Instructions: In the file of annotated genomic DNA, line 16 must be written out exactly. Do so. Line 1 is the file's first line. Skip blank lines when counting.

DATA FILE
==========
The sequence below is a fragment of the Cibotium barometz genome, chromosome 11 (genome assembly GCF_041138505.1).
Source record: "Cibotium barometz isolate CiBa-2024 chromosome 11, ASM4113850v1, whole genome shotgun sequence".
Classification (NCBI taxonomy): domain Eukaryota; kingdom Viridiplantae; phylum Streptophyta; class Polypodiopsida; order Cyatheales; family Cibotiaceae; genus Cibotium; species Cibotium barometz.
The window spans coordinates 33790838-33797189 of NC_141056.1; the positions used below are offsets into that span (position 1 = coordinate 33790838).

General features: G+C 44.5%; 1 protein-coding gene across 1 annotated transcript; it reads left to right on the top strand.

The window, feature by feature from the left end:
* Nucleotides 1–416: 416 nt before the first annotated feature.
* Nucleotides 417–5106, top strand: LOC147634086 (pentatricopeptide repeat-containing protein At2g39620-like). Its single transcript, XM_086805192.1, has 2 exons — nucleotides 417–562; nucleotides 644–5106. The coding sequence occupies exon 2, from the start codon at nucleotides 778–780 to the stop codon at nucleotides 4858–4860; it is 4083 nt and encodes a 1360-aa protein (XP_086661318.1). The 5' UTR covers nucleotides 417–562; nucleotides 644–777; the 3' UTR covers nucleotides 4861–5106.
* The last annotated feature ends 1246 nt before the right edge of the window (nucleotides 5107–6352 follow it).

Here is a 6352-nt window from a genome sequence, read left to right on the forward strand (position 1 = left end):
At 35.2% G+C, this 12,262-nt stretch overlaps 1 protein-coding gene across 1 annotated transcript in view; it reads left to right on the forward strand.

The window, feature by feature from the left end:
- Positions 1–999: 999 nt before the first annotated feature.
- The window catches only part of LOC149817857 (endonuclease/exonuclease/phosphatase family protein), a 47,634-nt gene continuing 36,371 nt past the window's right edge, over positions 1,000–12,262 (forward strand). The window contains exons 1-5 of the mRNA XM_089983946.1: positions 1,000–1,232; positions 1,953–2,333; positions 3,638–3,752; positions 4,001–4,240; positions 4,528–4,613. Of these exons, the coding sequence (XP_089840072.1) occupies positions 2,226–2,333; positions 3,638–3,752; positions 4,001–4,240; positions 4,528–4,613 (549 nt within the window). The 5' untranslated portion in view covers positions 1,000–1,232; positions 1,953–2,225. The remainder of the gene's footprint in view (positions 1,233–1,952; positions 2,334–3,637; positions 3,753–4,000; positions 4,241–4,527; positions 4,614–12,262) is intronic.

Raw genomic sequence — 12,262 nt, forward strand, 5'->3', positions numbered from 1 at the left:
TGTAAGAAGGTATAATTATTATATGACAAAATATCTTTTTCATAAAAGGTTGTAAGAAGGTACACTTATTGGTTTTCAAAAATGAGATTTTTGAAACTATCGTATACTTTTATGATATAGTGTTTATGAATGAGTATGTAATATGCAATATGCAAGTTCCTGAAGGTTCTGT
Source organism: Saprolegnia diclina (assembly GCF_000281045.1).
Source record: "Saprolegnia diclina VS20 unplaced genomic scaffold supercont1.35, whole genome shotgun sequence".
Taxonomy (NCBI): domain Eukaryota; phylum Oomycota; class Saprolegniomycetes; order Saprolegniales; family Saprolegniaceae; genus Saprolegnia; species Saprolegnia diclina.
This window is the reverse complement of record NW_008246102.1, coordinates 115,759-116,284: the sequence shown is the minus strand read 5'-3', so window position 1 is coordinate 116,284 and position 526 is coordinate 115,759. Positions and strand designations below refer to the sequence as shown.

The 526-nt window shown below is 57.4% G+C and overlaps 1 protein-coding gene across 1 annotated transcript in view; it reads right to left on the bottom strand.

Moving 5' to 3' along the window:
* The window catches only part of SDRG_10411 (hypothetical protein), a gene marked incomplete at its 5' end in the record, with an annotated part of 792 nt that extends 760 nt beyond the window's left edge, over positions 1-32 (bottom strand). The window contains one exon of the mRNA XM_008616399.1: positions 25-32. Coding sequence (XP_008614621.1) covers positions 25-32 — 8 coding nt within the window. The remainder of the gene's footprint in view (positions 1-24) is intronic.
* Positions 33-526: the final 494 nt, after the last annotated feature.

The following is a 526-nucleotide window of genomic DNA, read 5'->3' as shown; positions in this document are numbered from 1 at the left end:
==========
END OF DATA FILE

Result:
TGTAAGAAGGTATAATTATTATATGACAAAATATCTTTTTCATAAAAGGTTGTAAGAAGGTACACTTATTGGTTTTCAAAAATGAGATTTTTGAAACTATCGTATACTTTTATGATATAGTGTTTATGAATGAGTATGTAATATGCAATATGCAAGTTCCTGAAGGTTCTGT